Same “Asset Class” But Wildly Different Returns (YTD)
RQI has a great track record, but the world economy is hitting a giant RESET button right now. And I just don’t trust anyone else to pick the winners and avoid the losers (there are too many losers!).
So… hospitals must be a winner, right? Which means we should look at Medical Properties Trust (MPW) once again?
Well, it’s not that simple. Founder Edward Aldag notes that even usually-steady hospital cash flows are a bit uncertain at the moment. Hospitals are prioritizing COVID-19 patients and deferring non-critical procedures, which is the right thing to do from a human standpoint but creates potential gaps in cash flow.
I believe Ed and his excellent MPW team will eventually find a way to the other side. Shares yield 6.7% today, but my sense is that we’ll have an opportunity to get more dividend for our dollar in the months ahead as MPW muddles through the current environment that is challenging, even for hospitals.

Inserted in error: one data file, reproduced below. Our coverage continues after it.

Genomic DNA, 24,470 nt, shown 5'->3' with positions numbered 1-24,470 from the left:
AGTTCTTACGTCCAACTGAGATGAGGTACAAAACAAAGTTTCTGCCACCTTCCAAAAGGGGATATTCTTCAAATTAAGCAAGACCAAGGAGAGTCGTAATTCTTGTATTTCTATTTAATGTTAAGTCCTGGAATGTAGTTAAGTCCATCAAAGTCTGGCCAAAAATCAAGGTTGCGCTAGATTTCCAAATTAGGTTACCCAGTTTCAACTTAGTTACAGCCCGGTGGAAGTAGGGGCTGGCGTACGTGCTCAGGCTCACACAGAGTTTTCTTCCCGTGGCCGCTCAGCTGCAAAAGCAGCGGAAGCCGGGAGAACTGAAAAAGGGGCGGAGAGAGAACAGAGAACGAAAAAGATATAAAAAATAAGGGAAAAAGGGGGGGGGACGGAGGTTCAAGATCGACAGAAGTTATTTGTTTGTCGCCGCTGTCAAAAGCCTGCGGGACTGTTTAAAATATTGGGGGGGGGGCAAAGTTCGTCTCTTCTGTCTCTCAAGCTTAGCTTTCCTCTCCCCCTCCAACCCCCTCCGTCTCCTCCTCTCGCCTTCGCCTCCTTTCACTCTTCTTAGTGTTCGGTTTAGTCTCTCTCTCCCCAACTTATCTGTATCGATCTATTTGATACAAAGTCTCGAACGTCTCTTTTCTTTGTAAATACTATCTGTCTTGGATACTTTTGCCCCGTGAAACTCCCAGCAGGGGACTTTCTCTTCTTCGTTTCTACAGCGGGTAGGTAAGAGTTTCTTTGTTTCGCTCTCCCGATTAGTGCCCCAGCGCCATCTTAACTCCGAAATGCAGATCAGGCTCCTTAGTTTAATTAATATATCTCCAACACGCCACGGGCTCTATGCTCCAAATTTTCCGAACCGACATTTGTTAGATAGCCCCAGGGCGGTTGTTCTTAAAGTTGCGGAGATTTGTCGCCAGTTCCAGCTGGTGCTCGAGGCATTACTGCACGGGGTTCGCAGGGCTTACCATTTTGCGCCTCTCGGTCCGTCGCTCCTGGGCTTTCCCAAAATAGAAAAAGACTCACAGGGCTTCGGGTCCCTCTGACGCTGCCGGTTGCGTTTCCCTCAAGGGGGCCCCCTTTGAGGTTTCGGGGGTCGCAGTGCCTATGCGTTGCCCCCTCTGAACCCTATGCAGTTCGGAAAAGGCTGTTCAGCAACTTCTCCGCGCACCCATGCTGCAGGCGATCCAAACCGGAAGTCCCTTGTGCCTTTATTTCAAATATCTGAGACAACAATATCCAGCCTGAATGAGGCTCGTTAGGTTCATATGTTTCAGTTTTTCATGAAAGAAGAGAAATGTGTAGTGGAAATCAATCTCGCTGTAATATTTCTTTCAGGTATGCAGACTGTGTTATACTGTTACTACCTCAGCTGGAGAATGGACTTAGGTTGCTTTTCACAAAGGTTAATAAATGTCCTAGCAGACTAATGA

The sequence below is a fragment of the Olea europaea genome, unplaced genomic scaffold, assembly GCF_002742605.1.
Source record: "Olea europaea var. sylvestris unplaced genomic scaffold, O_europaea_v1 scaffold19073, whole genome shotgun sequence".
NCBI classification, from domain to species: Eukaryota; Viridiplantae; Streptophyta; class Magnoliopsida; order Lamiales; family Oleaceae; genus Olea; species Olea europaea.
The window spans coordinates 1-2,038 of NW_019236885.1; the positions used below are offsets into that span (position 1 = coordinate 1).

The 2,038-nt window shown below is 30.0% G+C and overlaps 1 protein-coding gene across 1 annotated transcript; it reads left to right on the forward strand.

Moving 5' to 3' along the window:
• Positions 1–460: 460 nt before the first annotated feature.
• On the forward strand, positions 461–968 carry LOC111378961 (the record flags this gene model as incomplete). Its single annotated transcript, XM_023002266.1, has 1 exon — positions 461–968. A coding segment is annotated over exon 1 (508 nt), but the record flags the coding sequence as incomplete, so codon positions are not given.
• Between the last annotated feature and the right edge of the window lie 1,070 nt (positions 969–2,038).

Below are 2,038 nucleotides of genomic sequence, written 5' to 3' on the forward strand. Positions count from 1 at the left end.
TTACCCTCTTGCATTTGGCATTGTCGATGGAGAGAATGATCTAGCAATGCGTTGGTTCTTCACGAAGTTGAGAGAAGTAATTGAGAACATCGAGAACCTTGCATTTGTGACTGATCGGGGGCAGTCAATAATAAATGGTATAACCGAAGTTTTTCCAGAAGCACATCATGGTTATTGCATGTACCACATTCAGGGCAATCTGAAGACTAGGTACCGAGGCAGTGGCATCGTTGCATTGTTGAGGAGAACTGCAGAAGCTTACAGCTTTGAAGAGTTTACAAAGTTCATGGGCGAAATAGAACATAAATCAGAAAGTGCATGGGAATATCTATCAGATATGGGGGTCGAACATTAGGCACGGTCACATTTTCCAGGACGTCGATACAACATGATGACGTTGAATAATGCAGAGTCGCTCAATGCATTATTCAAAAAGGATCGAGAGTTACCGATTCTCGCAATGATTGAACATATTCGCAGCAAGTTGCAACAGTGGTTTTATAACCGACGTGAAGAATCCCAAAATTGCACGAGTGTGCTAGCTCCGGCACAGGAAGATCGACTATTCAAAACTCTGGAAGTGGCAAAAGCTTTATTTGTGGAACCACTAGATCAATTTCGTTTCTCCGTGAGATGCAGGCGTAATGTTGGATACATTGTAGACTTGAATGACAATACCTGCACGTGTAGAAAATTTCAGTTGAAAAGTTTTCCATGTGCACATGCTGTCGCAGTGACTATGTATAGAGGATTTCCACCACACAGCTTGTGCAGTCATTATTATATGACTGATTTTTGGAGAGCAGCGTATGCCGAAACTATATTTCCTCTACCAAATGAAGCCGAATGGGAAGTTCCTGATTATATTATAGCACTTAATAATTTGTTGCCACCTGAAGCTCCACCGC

In the meantime we’ll focus on the opportunities that are already back on the upswing.
But how can I earn a full yield on my money if you’re telling me to hold a chunk of cash?
Income is great—after all, that’s our beat!—but we don’t want to stretch too far for yield and risk our capital. The big dividends are going to be there, and we should be patient and add them to our portfolio when the time is right.
Believe it or not, this bear market is only three months old. A typical bear market lasts 12 to 18 months and much shorter than a bull market. A bear will trash a perfectly good portfolio quickly and thoroughly!
If the markets turn lower and shed a cool 41% (like they did from October 2008 to their final lows in March 2009), we’ll be thankful for our dry powder.
October 1, 2008 to March 9, 2009: -41% (Yikes)